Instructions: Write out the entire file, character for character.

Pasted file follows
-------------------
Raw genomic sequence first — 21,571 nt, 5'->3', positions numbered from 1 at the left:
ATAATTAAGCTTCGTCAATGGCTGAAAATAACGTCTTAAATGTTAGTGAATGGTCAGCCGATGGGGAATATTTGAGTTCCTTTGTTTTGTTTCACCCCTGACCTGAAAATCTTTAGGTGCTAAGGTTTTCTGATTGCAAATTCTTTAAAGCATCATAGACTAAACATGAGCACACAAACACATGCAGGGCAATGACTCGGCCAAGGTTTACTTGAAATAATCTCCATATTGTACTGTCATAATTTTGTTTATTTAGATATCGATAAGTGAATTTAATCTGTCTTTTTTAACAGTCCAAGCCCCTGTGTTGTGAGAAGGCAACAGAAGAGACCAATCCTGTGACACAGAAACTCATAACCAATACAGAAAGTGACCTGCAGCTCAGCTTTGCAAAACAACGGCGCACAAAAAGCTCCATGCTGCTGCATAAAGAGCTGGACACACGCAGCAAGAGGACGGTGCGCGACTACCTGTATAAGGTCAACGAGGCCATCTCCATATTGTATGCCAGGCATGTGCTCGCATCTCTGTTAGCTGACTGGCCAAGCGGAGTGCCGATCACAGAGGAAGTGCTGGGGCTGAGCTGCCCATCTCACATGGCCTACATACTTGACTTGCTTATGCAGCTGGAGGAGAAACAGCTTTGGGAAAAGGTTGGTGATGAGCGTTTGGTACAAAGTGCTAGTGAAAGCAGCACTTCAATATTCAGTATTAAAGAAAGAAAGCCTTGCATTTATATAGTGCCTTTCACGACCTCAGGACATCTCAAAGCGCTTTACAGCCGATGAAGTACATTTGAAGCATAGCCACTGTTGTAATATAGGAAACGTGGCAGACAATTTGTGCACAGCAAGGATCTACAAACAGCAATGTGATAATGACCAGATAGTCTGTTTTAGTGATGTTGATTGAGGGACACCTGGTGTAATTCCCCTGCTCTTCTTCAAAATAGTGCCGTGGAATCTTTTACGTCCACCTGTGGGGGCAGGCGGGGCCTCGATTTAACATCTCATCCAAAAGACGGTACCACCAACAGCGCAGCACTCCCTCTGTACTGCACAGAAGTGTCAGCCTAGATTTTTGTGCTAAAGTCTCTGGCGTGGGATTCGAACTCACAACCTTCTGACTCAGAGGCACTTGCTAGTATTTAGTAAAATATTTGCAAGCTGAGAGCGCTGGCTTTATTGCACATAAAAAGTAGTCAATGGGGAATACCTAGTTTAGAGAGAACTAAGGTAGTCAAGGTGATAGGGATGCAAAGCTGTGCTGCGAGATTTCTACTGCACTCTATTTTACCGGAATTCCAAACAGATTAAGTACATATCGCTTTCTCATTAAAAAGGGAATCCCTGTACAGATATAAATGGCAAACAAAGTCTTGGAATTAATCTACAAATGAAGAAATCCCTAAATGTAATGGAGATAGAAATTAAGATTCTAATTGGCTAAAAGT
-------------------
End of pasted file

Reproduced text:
Raw genomic sequence first — 21,571 nt, 5'->3', positions numbered from 1 at the left:
ATAATTAAGCTTCGTCAATGGCTGAAAATAACGTCTTAAATGTTAGTGAATGGTCAGCCGATGGGGAATATTTGAGTTCCTTTGTTTTGTTTCACCCCTGACCTGAAAATCTTTAGGTGCTAAGGTTTTCTGATTGCAAATTCTTTAAAGCATCATAGACTAAACATGAGCACACAAACACATGCAGGGCAATGACTCGGCCAAGGTTTACTTGAAATAATCTCCATATTGTACTGTCATAATTTTGTTTATTTAGATATCGATAAGTGAATTTAATCTGTCTTTTTTAACAGTCCAAGCCCCTGTGTTGTGAGAAGGCAACAGAAGAGACCAATCCTGTGACACAGAAACTCATAACCAATACAGAAAGTGACCTGCAGCTCAGCTTTGCAAAACAACGGCGCACAAAAAGCTCCATGCTGCTGCATAAAGAGCTGGACACACGCAGCAAGAGGACGGTGCGCGACTACCTGTATAAGGTCAACGAGGCCATCTCCATATTGTATGCCAGGCATGTGCTCGCATCTCTGTTAGCTGACTGGCCAAGCGGAGTGCCGATCACAGAGGAAGTGCTGGGGCTGAGCTGCCCATCTCACATGGCCTACATACTTGACTTGCTTATGCAGCTGGAGGAGAAACAGCTTTGGGAAAAGGTTGGTGATGAGCGTTTGGTACAAAGTGCTAGTGAAAGCAGCACTTCAATATTCAGTATTAAAGAAAGAAAGCCTTGCATTTATATAGTGCCTTTCACGACCTCAGGACATCTCAAAGCGCTTTACAGCCGATGAAGTACATTTGAAGCATAGCCACTGTTGTAATATAGGAAACGTGGCAGACAATTTGTGCACAGCAAGGATCTACAAACAGCAATGTGATAATGACCAGATAGTCTGTTTTAGTGATGTTGATTGAGGGACACCTGGTGTAATTCCCCTGCTCTTCTTCAAAATAGTGCCGTGGAATCTTTTACGTCCACCTGTGGGGGCAGGCGGGGCCTCGATTTAACATCTCATCCAAAAGACGGTACCACCAACAGCGCAGCACTCCCTCTGTACTGCACAGAAGTGTCAGCCTAGATTTTTGTGCTAAAGTCTCTGGCGTGGGATTCGAACTCACAACCTTCTGACTCAGAGGCACTTGCTAGTATTTAGTAAAATATTTGCAAGCTGAGAGCGCTGGCTTTATTGCACATAAAAAGTAGTCAATGGGGAATACCTAGTTTAGAGAGAACTAAGGTAGTCAAGGTGATAGGGATGCAAAGCTGTGCTGCGAGATTTCTACTGCACTCTATTTTACCGGAATTCCAAACAGATTAAGTACATATCGCTTTCTCATTAAAAAGGGAATCCCTGTACAGATATAAATGGCAAACAAAGTCTTGGAATTAATCTACAAATGAAGAAATCCCTAAATGTAATGGAGATAGAAATTAAGATTCTAATTGGCTAAAAGT